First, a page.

House Speaker Kevin McCarthy outlined legislation to lift the debt ceiling on Wednesday, as tensions heat up between Republicans and the White House with a looming deadline to avoid default.
In a speech from the House floor on Wednesday, the California Republican introduced the Limit, Save, Grow Act of 2023, which he said would “responsibly” raise the debt limit into 2024, while saving trillions of dollars.
McCarthy said the legislation would accomplish the goals by returning discretionary spending to fiscal 2022 levels and limiting the growth of spending to 1% per year. The bill would also “claw back” unspent money allocated for COVID-19, McCarthy explained, while targeting other areas, like IRS funding, “green giveaways” for companies and student loan forgiveness.
McCarthy took the opportunity to criticize President Joe Biden along with Senate Majority Leader Chuck Schumer for refusing to negotiate spending cuts as part of debt limit negotiations.
“Their extreme positions risk provoking the very crisis they claim to want to avoid,” McCarthy said. “They need to sit down, negotiate and address this crisis. Now that we’ve introduced a clear plan for a responsible debt limit increase, they have no more excuse – and refuse to negotiate.”
Earlier this week, Schumer took aim at McCarthy for his approach to the debt limit, after the speaker kicked off a new phase of the fight over the debt ceiling with remarks at the New York Stock Exchange.
“One thing is clear from this morning’s theater at the New York Stock Exchange: Democrats want to avoid defaulting on our country’s debts,” Schumer said. “Meanwhile, Speaker McCarthy continues to bumble our country toward a catastrophic default, which would cause the economy to crash, cause monumental job loss and drastically raise costs for the American people.”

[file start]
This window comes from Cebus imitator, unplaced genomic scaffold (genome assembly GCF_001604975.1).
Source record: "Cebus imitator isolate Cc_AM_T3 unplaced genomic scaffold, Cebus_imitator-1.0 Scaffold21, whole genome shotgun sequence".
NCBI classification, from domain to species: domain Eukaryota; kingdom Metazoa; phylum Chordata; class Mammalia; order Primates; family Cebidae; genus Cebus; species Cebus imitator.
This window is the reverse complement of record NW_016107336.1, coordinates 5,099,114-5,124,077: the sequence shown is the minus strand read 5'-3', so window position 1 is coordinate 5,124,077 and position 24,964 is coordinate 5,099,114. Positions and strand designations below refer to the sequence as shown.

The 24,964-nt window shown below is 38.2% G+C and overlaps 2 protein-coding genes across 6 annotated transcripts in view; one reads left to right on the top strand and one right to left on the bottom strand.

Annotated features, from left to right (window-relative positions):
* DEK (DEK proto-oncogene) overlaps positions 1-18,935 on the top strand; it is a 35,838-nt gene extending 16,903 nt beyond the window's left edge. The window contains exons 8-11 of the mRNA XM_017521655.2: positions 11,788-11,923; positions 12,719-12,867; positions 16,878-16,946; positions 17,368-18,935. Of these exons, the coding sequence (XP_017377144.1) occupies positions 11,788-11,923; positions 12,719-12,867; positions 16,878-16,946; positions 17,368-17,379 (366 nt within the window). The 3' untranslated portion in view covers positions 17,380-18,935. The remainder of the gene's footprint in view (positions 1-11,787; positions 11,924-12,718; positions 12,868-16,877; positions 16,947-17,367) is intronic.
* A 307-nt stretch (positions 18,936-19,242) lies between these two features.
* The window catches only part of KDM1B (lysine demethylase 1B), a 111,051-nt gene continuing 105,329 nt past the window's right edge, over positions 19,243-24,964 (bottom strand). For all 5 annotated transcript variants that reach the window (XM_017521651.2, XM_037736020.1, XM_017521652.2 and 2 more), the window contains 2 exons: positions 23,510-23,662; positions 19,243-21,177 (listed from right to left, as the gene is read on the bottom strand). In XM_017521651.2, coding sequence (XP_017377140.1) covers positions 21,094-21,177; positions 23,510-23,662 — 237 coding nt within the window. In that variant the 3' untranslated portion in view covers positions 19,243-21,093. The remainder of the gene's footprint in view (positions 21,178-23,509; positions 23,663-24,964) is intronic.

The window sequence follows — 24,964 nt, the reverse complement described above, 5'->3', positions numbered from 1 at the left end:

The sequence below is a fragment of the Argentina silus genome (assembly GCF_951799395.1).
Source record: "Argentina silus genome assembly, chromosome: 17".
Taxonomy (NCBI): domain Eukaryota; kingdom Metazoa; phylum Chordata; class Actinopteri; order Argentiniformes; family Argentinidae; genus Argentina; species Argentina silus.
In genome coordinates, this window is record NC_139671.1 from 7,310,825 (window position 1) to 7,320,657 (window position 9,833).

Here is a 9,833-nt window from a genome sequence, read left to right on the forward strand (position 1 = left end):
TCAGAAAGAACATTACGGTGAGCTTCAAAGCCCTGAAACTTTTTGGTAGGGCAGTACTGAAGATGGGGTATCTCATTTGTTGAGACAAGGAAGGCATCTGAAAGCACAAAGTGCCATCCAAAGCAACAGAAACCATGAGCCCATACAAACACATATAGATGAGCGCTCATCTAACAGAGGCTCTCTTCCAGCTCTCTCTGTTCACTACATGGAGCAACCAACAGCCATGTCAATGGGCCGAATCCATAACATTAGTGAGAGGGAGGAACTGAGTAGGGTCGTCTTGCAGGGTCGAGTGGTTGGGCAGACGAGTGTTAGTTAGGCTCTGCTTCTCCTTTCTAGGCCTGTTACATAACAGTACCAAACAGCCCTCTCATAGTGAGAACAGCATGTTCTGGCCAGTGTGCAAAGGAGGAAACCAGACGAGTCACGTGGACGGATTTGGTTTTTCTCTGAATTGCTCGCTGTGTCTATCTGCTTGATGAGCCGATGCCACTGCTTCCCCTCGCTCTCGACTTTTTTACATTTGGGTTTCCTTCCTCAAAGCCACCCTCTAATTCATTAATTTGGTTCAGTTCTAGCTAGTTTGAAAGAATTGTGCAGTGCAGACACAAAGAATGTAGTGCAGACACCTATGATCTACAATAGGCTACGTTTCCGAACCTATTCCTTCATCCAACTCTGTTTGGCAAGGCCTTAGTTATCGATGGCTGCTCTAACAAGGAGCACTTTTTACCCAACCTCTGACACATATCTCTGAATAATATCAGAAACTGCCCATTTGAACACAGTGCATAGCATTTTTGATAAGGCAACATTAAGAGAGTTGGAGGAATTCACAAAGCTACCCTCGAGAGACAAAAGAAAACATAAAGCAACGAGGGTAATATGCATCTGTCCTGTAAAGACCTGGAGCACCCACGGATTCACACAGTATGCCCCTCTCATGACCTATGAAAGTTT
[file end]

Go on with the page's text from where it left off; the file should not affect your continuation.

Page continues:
The bill would enable the country to meet its financial obligations until 2024. But finding the votes in a narrow majority to approve the measure without bipartisan backing will likely prove to be McCarthy’s toughest challenge yet.If McCarthy can find the votes in the House, the legislation still appears doomed in the Democrat-controlled Senate. But for McCarthy, the bill’s passage would likely serve as leverage in his talks with the White House, which have stalled in recent weeks.
Biden and McCarthy last sat down in early February. But the White House has insisted that Republicans must reveal their budget before another meeting can take place, while McCarthy has criticized the president in recent days for refusing to meet and negotiate.
“President Biden is skipping town to deliver a speech in Maryland rather than sitting down to address the debt ceiling,” McCarthy said on Wednesday. “He’s been avoiding the issue for 77 straight days and counting.”
During Biden’s remarks in Maryland, the president called out McCarthy’s proposal.
“Let’s be clear: A